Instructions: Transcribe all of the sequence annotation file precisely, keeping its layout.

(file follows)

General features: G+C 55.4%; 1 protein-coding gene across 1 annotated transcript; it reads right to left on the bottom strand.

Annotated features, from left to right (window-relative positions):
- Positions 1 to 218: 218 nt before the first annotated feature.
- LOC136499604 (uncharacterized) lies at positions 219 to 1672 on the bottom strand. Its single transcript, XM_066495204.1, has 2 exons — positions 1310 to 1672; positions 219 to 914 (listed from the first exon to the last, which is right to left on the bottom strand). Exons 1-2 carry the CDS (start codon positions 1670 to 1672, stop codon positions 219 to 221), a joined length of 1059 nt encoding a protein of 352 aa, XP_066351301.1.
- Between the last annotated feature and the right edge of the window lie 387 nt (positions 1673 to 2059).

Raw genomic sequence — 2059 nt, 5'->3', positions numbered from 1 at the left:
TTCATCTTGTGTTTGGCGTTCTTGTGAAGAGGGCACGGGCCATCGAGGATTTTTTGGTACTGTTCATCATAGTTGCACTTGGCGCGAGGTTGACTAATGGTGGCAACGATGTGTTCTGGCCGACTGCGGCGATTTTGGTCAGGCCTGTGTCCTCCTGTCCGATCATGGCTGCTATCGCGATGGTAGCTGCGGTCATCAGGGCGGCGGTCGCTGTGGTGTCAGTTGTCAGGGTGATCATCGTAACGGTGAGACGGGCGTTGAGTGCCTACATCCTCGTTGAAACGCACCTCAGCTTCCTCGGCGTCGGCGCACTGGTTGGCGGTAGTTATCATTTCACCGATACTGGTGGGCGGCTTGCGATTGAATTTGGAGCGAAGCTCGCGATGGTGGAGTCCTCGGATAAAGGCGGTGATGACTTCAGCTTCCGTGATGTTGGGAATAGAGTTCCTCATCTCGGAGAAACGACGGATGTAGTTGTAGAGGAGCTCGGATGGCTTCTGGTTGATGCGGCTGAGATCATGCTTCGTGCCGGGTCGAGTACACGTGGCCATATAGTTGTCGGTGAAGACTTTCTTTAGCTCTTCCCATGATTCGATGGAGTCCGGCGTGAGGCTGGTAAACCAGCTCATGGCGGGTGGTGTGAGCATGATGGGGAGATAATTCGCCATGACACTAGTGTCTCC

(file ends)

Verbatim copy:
General features: G+C 55.4%; 1 protein-coding gene across 1 annotated transcript; it reads right to left on the bottom strand.

Annotated features, from left to right (window-relative positions):
- Positions 1 to 218: 218 nt before the first annotated feature.
- LOC136499604 (uncharacterized) lies at positions 219 to 1672 on the bottom strand. Its single transcript, XM_066495204.1, has 2 exons — positions 1310 to 1672; positions 219 to 914 (listed from the first exon to the last, which is right to left on the bottom strand). Exons 1-2 carry the CDS (start codon positions 1670 to 1672, stop codon positions 219 to 221), a joined length of 1059 nt encoding a protein of 352 aa, XP_066351301.1.
- Between the last annotated feature and the right edge of the window lie 387 nt (positions 1673 to 2059).

Raw genomic sequence — 2059 nt, 5'->3', positions numbered from 1 at the left:
TTCATCTTGTGTTTGGCGTTCTTGTGAAGAGGGCACGGGCCATCGAGGATTTTTTGGTACTGTTCATCATAGTTGCACTTGGCGCGAGGTTGACTAATGGTGGCAACGATGTGTTCTGGCCGACTGCGGCGATTTTGGTCAGGCCTGTGTCCTCCTGTCCGATCATGGCTGCTATCGCGATGGTAGCTGCGGTCATCAGGGCGGCGGTCGCTGTGGTGTCAGTTGTCAGGGTGATCATCGTAACGGTGAGACGGGCGTTGAGTGCCTACATCCTCGTTGAAACGCACCTCAGCTTCCTCGGCGTCGGCGCACTGGTTGGCGGTAGTTATCATTTCACCGATACTGGTGGGCGGCTTGCGATTGAATTTGGAGCGAAGCTCGCGATGGTGGAGTCCTCGGATAAAGGCGGTGATGACTTCAGCTTCCGTGATGTTGGGAATAGAGTTCCTCATCTCGGAGAAACGACGGATGTAGTTGTAGAGGAGCTCGGATGGCTTCTGGTTGATGCGGCTGAGATCATGCTTCGTGCCGGGTCGAGTACACGTGGCCATATAGTTGTCGGTGAAGACTTTCTTTAGCTCTTCCCATGATTCGATGGAGTCCGGCGTGAGGCTGGTAAACCAGCTCATGGCGGGTGGTGTGAGCATGATGGGGAGATAATTCGCCATGACACTAGTGTCTCC